He had better things to do with his time than spend four hours a day working out, but he wasn’t in bad shape and he’d always thought of himself as a good dancer. And, truth be told, the women he’d seen at the clubs he’d gone to—it was standard operating procedure for business lunch meetings—hadn’t been exactly Janet Jackson.
He’d recently discovered Janet Jackson because “without fresh meat”, as the VJ had said with a grin, they were raiding the archives and airing videos by Janet Jackson, Paula Abdul, and a bunch of others he’d never seen before. Pity, he’d thought. They were pretty hot.
So he called the place, Grinders, and received an automated message saying that interested applicants should attend the orientation session being held that very night.
He left Liam with a neighbour and went to check it out.
What he discovered shouldn’t have surprised him that much. Now that the women were gone, drag queen shows had become popular with straight audiences. Not ones to miss an opportunity that was staring them in the face, some of the younger performers added more dance to their song-and-dance routines, and then very quickly starting doing just the dance.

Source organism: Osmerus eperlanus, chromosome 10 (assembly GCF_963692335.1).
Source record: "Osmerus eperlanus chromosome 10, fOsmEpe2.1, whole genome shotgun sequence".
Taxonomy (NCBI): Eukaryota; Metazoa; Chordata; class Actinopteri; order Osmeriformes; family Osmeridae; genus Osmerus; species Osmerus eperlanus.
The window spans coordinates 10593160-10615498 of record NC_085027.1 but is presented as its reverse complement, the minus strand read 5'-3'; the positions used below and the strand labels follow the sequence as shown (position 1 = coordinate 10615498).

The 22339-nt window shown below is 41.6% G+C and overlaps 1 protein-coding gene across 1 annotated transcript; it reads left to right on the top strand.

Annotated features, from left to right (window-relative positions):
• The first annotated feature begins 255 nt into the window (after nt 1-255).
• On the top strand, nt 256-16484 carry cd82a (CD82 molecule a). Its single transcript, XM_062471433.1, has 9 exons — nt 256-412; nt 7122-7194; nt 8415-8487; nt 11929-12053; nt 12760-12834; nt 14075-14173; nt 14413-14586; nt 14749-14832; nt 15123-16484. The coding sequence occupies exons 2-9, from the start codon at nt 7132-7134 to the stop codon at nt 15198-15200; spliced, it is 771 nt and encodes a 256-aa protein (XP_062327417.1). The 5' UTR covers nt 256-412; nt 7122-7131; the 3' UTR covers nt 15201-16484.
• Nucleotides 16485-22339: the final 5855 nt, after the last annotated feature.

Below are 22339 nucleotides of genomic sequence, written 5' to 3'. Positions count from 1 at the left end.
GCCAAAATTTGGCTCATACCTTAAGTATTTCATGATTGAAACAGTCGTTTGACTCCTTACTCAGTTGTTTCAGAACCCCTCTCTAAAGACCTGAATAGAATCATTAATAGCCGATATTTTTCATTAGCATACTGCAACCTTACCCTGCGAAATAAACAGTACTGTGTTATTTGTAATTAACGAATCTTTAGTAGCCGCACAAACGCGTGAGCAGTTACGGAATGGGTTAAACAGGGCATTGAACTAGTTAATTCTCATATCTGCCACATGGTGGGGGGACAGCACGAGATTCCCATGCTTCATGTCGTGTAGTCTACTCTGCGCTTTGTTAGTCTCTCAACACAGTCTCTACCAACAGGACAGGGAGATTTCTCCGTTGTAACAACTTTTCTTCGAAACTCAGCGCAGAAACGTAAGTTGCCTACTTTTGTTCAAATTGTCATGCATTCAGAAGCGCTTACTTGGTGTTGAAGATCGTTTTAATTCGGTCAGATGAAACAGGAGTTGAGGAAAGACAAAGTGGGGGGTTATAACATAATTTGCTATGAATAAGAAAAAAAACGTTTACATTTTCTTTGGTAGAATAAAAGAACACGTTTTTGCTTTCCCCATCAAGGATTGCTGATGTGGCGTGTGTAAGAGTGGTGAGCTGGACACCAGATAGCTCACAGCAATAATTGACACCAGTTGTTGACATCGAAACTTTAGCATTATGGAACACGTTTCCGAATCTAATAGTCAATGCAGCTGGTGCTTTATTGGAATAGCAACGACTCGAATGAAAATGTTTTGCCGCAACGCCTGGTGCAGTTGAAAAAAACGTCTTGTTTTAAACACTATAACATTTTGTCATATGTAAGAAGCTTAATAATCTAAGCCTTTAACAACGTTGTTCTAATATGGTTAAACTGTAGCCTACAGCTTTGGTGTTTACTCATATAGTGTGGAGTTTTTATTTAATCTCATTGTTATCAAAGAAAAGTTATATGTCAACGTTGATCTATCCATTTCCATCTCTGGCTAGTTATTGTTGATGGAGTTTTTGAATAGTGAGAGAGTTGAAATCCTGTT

Club managers hired them immediately to occupy their suddenly empty stages. To fill their suddenly empty tills. So suddenly there weren’t enough drag queens. Ads were placed and overnight all of the drag queens had classes. Full classes.
Justin found himself in one such class. At first, when he realized that he wouldn’t be dancing as a man—why he’d thought he would be, he had no idea—he started to leave. He wasn’t gay. There was no way he was getting into a dress, putting on make-up … But a quick glance around the room told him he wasn’t the only one. He wasn’t the only one who wasn’t gay and he wasn’t the only one whose hopes of climbing the corporate ladder had disappeared overnight. And he wasn’t the only one to recognize the realities of supply and demand and to want to be ahead of the curve. If he waited until his money completely ran out, he might not have even this stupid opportunity. Little did he know about this particular demand.
And he wasn’t the only one with a kid to support.